Beyond "Out of Africa"?

Paradigm shifts for the 21st century

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Over the past few years, I’ve often been asked about the status of the “Out of Africa” theory of the origins of modern humans. I say “modern humans,” because our genus, Homo, humans in the broader sense, has been a presence across Africa and Eurasia for well over one million years. “Modern humans” simply refers to the lineage which contributed the vast majority of the ancestry to the people alive today. Additionally, it tends to correlate with particular characteristics, such as a high forehead and a flat face, at least in contrast with other famous groups of humans such as Neanderthals.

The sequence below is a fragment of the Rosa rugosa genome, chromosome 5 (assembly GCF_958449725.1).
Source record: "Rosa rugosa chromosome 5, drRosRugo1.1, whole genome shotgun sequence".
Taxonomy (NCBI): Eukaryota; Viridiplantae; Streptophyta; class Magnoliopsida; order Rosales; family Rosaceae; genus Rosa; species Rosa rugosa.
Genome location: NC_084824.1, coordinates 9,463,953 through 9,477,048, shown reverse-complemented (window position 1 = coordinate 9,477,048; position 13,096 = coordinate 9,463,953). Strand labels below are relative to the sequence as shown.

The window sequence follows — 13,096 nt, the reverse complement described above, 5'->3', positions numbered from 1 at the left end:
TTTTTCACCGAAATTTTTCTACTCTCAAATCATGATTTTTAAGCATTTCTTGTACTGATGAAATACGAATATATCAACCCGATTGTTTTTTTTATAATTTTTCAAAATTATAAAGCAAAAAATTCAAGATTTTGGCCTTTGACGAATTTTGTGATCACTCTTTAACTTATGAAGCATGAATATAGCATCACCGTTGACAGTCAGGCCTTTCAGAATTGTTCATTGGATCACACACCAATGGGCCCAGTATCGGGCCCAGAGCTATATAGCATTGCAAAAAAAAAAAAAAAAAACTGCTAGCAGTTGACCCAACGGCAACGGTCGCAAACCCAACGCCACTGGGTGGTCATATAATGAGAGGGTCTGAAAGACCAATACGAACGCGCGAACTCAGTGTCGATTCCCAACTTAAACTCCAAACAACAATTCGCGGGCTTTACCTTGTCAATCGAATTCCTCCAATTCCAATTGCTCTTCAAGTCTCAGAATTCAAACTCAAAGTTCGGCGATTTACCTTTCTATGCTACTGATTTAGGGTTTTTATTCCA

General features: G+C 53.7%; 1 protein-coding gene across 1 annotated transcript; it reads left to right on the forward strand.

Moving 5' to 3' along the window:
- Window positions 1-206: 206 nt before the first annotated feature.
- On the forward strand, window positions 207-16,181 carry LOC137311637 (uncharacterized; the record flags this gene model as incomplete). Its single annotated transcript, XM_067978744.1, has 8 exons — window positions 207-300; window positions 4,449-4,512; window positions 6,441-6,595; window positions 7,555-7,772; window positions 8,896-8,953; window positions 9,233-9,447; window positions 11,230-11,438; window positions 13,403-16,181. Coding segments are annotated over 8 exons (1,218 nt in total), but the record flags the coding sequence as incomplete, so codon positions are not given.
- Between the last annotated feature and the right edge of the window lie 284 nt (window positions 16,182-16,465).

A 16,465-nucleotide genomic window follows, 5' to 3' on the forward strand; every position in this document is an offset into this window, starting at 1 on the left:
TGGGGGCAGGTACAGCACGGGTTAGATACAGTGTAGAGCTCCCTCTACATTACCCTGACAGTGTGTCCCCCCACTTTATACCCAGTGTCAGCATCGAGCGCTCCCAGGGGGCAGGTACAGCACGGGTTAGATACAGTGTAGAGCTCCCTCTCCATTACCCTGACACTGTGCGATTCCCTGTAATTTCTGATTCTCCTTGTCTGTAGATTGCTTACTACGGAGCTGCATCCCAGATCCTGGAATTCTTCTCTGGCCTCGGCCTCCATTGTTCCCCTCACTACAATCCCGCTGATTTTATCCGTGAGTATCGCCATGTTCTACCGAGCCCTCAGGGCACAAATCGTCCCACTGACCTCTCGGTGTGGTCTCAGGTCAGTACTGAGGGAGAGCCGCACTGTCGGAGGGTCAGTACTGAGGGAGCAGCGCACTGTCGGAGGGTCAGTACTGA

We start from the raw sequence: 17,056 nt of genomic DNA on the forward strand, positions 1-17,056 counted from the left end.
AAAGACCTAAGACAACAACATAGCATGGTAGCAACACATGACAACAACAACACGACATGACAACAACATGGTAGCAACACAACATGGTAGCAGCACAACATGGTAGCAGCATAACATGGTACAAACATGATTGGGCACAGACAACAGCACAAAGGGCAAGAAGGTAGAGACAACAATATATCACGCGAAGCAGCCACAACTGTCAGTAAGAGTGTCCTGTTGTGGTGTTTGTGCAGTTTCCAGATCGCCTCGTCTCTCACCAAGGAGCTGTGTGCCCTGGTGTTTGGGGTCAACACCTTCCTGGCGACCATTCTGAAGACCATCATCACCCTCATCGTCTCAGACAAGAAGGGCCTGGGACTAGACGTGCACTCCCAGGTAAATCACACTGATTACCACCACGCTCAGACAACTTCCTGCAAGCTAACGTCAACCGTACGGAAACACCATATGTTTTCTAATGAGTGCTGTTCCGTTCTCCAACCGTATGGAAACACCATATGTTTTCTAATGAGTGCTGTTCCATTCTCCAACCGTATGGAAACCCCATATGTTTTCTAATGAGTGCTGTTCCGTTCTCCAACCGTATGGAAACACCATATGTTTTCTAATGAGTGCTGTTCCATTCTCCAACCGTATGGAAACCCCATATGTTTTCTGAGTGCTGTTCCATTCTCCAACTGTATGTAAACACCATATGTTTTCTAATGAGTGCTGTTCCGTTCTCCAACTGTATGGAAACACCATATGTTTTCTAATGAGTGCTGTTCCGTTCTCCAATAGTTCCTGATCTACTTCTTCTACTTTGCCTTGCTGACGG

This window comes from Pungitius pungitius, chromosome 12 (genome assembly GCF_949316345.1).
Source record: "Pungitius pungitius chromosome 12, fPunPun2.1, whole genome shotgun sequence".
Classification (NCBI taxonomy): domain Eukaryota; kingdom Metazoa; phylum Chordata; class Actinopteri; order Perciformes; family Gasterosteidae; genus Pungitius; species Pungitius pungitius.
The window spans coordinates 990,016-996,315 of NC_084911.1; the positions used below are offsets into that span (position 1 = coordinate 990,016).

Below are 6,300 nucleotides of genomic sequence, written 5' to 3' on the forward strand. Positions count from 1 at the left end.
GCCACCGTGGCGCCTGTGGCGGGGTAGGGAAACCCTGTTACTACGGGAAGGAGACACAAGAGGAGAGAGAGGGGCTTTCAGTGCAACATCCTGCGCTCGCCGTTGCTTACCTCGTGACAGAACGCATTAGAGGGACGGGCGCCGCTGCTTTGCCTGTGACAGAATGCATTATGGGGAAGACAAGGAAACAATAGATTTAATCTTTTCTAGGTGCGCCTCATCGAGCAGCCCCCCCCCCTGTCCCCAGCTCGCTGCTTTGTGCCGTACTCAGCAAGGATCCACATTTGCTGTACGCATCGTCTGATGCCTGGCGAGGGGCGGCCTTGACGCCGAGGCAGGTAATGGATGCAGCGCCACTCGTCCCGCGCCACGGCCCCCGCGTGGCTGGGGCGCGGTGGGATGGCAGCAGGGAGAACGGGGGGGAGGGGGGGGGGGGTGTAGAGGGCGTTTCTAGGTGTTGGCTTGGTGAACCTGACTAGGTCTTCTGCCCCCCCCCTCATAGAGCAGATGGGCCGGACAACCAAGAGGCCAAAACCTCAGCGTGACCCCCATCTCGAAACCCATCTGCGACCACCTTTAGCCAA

In the 1980's a group of geneticists and paleoanthropologists noticed patterns in the genetic and fossil data that might suggest all people outside of Africa derived from people inside of Africa. The genetic data showed that Africans were very diverse, and all populations outside of Africa could be nested within the African family tree. In this model, everyone from Spain to Australia to South America descends from a small group of modern humans who left Africa a bit over 50,000 years ago. The early models even suggested that the same dynamic occurred within Africa so that all humans descend from a small tribe.

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